MATLAB Parallel Server not only reduces processing time; it also lowers the barrier to entry into parallel computing—an important consideration given the wide range of technical abilities among our scientists here at the Cambridge MRC Brain and Cognition Unit. In many cases, a researcher can move their processing onto the cluster by simply changing a for loop to a parfor loop. We have written scripts that enable researchers to select default sets of resources, such as number of cores and an amount of RAM per core, for a variety of job sizes. Because MATLAB Parallel Server is integrated with the Slurm scheduler via plugin scripts, it is easy to submit jobs and manage a cluster shared by many users.

Analyzing Cam-CAN Data in MATLAB

After completing the initial processing of neuroimaging Cam-CAN data with an AA pipeline, our researchers can apply statistical and machine learning techniques to make inferences and derive insights. For example, some researchers use Statistics and Machine Learning Toolbox™ to try to predict each participant’s age from the large variety of brain data, in order to determine which brain features are most important for predicting age. Other researchers use multivariable linear regression and moderation analysis to try to find out what lifestyle factors allow some people to maintain their cognitive abilities into old age, despite the dramatic changes in their brains illustrated in Figure 1. One study showed that activities such as sports, hobbies, or social activities undertaken in mid-life made a unique contribution to predicting late-life cognitive abilities, over and above education [2]. Furthermore, the more of these activities an older person had engaged in earlier in life, the less dependent their cognitive health was on their brain structure (Figure 3). This suggests that the brain can functionally adapt to age-related structural changes and that mid-life activities are particularly important for this adaptability, potentially allowing people to maintain their independence longer into old age.

Figure 3. Plot showing the relationship between cognitive ability and a structural MRI measure of brain health (“total gray-matter volume”) in a subset of Cam-CAN participants over 65 years of age, adapted from Chan et al. (2018).

Figure 3. Plot showing the relationship between cognitive ability and a structural MRI measure of brain health (“total gray-matter volume”) in a subset of Cam-CAN participants over 65 years of age, adapted from Chan et al. (2018). Each participant is a dot, with the color of the dot indicating whether they had taken part in high (blue) or low (red) levels of activity outside the workplace in middle age.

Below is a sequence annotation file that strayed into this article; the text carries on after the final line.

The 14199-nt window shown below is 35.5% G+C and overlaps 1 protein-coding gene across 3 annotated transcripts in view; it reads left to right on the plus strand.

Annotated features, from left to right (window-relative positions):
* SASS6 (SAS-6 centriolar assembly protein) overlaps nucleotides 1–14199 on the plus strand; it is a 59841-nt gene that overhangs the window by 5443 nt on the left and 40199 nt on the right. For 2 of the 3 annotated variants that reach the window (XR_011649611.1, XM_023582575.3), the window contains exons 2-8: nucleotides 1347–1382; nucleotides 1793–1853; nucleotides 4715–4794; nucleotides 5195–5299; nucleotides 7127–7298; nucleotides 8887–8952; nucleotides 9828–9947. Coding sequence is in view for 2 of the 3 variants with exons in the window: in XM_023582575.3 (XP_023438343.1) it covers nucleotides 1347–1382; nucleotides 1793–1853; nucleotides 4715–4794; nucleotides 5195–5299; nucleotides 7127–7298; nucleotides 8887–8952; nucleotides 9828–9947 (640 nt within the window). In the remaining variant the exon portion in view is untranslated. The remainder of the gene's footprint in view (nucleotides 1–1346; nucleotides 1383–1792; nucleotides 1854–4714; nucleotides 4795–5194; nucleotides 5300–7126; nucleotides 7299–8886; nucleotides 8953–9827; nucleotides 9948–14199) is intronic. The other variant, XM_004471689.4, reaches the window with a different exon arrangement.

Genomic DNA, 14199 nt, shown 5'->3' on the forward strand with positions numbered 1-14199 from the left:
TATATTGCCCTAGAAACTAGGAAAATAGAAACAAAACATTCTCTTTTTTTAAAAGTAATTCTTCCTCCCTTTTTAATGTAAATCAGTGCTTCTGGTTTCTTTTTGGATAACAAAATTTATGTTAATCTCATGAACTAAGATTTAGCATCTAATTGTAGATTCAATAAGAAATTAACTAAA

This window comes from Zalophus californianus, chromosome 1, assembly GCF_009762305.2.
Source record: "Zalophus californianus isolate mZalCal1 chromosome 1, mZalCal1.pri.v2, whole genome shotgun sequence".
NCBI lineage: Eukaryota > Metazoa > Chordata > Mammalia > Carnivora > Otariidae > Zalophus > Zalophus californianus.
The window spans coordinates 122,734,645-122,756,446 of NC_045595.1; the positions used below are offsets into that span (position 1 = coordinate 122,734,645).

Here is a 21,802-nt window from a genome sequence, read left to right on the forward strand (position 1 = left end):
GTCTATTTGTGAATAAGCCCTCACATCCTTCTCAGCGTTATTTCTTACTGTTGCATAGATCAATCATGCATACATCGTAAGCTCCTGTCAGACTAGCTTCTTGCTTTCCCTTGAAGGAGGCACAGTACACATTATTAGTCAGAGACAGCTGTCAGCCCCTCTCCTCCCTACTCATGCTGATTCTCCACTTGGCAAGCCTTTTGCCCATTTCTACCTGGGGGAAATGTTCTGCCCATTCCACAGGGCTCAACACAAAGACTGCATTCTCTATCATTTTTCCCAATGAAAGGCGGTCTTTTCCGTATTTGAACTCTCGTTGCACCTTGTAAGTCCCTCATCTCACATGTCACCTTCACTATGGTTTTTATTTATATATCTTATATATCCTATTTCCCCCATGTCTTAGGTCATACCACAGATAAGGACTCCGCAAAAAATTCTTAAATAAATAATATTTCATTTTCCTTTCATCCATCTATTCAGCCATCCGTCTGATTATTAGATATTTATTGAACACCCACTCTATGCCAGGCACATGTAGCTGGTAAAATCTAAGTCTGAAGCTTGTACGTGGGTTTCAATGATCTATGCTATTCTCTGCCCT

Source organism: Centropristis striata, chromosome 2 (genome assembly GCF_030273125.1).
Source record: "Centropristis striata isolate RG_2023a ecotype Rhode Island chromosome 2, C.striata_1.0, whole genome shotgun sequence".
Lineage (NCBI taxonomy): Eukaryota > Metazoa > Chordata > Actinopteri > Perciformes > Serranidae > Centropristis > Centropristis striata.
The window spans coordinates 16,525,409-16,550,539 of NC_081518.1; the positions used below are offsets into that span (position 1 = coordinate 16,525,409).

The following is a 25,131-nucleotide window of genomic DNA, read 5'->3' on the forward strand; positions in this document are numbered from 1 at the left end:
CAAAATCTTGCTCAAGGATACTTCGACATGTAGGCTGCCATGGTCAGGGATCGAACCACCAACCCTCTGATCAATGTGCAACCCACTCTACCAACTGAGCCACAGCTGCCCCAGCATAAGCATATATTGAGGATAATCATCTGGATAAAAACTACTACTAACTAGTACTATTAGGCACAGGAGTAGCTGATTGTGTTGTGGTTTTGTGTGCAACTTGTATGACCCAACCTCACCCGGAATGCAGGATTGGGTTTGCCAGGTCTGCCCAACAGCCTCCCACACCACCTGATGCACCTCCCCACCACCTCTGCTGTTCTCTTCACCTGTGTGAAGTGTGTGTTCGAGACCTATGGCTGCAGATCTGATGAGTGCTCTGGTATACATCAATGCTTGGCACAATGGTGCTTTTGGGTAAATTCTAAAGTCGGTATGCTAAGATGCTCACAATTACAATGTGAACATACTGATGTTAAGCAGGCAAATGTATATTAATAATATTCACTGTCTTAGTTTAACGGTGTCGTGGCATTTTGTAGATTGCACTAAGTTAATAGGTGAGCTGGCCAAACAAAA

Further Research

Neuroscience is a very active area for cross-school research at Cambridge University, with a well-established Interdisciplinary Research Centre. Members of the local Cam-CAN team have published numerous papers based on data in the Cam-CAN repository. Furthermore, anonymized versions of the data are available on request, and have been downloaded by hundreds of scientists around the world.

We are currently seeking additional funding to run follow-up tests on participants in the original group, as they grow older, to provide longitudinal data. We are also combining the Cam-CAN data with similar brain imaging cohorts across Europe, growing the data from hundreds to tens of thousands of brain scans. This increased sample size is important for analyzing, for example, the role of genetics, based on samples donated by volunteers. Understanding healthy aging is also important for understanding “unhealthy” aging, such as Alzheimer’s disease and other forms of dementia. 

About the Author

Richard Henson is the deputy director of the MRC Cognition and Brain Sciences Unit (CBU) and Professor of Cognitive Neuroscience at the Department of Psychiatry, University of Cambridge.

Russell Thompson is the CBU’s IT manager.

Published 2020


  • [1] Cusack, R., Vicente-Grabovetsky, A., Mitchell, D.J., Wild, C.J., Auer, T., Linke, A.C. & Peelle, J.E. (2015). “Automatic analysis (aa): efficient neuroimaging workflows and parallel processing using MATLAB and XML.” Frontiers in Neuroinformatics.

    [2] Chan, D., Shafto, M., Kievit, R., Matthews, F., Spink, M., Valenzuela, M., Cam-CAN & Henson, R.N. (2018). “Lifestyle activities in mid-life contribute to cognitive reserve in late-life, independent of education, occupation and late-life activities.” Neurobiology of Aging, 70, 180-183.